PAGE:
Expanding Care

From that modest beginning, the hospital would continue to grow inexorably throughout the next century. In 1940, a 75-bed addition was built onto the hospital; the new wing was a project of FDR’s Public Works Administration program. Then in the 1950s, as the U.S. experienced a baby boom and widespread postwar prosperity, Amarillo continued to explode. During that decade, the city’s population grew by 84 percent, necessitating a need for more hospital beds. Further expansions in 1952 and 1960 grew Northwest’s facility to hold 275 beds. 

More importantly, in 1958, Texas citizens voted to approve an amendment to the state constitution that would allow for municipalities to create citywide hospital districts. In 1959, Amarillo voters responded, voting overwhelmingly in favor of creating the first citywide hospital district in the history of the Lone Star State. The Amarillo Hospital District then took over the obligation of managing Northwest Texas Hospital. That same citywide initiative tasked the Hospital District with the care of Amarillo’s indigent patients. 

After the creation of the Hospital District, Northwest continued to expand, staying abreast of medical developments and the needs of Amarillo’s citizenry. The 1960s and ’70s saw the completion of a new surgical recovery unit, an intensive care unit, a NICU facility, a cancer treatment unit and an extended care facility. Notably, in 1967, Northwest opened the new Psychiatric Pavilion, an acute mental-health facility with 20 beds. Now commonly known simply as The Pavilion, the 90-bed facility represents the only behavioral health hospital within a 250-mile radius of Amarillo. It serves residents from Texas, Oklahoma, New Mexico and Colorado. 

The Big Move

Despite these celebrated improvements, by the 1970s it was becoming increasingly clear to district officials that Northwest’s location was simply not large enough to care for the needs of a growing city. So, in 1982, Northwest Texas Hospital moved to its new location on Coulter Street. And make no mistake: the move was a massive undertaking. Just to name one example, the neonatal unit had to move infants from one facility to the other, a few at a time—babies who required a great deal of life-preserving technology to go along with them. Expert nurses were stationed at both locations—as well as some who cared for the infants in transit—to ensure the safety of these tiny lives. Bonnie Baker was hired at Northwest in 1957 and spent four decades at the hospital, in a number of roles. “[The move] was a whirlwind,” she remembers. “We had to do stuff so fast it was unbelievable.”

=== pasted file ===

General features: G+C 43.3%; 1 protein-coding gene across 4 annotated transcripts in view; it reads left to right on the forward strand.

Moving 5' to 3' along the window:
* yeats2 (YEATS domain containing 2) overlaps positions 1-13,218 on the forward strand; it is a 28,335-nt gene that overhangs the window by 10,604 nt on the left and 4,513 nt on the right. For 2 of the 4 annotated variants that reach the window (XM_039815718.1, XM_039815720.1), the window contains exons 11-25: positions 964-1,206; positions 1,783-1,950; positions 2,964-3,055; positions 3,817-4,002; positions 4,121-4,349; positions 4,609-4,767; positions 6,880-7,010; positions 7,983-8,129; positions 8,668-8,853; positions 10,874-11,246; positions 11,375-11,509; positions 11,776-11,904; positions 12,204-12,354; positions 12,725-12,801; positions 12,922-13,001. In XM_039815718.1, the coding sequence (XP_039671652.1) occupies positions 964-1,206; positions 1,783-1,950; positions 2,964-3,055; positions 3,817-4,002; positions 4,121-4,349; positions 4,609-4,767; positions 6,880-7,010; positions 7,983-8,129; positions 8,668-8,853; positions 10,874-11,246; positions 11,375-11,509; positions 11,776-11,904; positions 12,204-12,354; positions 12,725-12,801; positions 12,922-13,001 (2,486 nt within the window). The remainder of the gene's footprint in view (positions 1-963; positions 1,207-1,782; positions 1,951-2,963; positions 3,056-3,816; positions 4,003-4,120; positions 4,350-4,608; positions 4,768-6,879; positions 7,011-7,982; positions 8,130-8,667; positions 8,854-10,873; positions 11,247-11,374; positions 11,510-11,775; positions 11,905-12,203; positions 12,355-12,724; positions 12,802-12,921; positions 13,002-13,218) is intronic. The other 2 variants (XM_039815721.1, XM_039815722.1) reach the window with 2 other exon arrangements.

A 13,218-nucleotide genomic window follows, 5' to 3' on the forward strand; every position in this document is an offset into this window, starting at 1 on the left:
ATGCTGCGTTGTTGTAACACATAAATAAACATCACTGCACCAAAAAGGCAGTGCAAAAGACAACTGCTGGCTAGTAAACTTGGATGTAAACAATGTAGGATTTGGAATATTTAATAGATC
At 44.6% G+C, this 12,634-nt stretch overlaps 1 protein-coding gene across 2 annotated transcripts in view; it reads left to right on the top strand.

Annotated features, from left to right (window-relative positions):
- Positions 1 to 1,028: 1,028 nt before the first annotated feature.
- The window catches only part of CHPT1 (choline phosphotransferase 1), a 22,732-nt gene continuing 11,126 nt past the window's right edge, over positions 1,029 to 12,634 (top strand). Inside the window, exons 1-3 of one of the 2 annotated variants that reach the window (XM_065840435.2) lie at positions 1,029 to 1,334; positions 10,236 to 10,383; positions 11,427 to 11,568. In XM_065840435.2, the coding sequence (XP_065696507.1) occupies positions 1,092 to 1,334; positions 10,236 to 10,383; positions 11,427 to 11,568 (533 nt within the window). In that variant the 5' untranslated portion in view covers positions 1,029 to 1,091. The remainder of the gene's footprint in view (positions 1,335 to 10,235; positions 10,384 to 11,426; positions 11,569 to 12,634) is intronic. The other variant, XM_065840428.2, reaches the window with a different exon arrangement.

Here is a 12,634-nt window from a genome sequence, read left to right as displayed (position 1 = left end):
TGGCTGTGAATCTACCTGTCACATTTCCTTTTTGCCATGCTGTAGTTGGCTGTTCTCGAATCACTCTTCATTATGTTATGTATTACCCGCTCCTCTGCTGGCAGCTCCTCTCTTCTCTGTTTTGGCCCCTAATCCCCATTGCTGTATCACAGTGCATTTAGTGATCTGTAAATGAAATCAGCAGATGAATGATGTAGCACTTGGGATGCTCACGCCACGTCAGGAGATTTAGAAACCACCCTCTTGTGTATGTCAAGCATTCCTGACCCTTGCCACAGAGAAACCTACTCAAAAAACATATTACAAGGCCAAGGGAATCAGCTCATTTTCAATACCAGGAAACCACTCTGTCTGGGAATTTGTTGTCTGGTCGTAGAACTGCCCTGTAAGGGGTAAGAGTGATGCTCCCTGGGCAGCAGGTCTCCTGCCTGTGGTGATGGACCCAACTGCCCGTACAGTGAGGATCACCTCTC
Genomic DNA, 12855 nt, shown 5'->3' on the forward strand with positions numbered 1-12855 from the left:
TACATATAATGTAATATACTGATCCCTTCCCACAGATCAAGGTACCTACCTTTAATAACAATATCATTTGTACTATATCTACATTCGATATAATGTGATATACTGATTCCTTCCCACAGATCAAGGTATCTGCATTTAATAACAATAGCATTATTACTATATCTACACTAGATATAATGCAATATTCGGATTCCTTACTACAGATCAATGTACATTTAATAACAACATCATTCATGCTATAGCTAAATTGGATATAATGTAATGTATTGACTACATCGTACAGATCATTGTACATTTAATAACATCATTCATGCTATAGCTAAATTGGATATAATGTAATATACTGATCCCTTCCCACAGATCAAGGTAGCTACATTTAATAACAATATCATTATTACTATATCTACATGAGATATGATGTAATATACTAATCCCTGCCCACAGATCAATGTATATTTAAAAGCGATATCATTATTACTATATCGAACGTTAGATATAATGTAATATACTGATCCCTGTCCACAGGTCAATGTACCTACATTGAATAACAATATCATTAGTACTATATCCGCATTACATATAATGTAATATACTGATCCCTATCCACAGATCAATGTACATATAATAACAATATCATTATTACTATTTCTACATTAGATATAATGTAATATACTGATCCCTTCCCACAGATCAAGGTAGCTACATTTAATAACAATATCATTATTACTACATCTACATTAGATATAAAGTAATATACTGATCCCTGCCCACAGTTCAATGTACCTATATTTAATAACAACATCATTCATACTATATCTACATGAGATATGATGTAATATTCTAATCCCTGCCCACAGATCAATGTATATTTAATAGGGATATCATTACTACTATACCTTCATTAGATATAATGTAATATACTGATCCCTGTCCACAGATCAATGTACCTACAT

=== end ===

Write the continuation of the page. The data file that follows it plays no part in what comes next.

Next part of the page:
The move’s difficulties weren’t limited to learning the ins and outs of a new location, though. At the new hospital, nurses, doctors, administrators and other staff had to adapt to a new state-of-the-art computer system and a new phone system. “Everything was hand-written before the move,” Baker recalls.

In all, there were 13 new systems at the facility that everyone had to learn to navigate—and quickly, as mistakes might literally be a matter of life and death. Kaye Cole, who worked in patient financial services at NWTHS from 1978 to 2017, remembers vividly the difficulties of the transition. “Back in the old days, everything was manual. That was a heck of an adjustment for all of us. Nobody knew how to use the computers,” she says. Amazingly, there were no major glitches or mistakes in those early days at the new location—a testament to the dedication and expertise of the Northwest staff.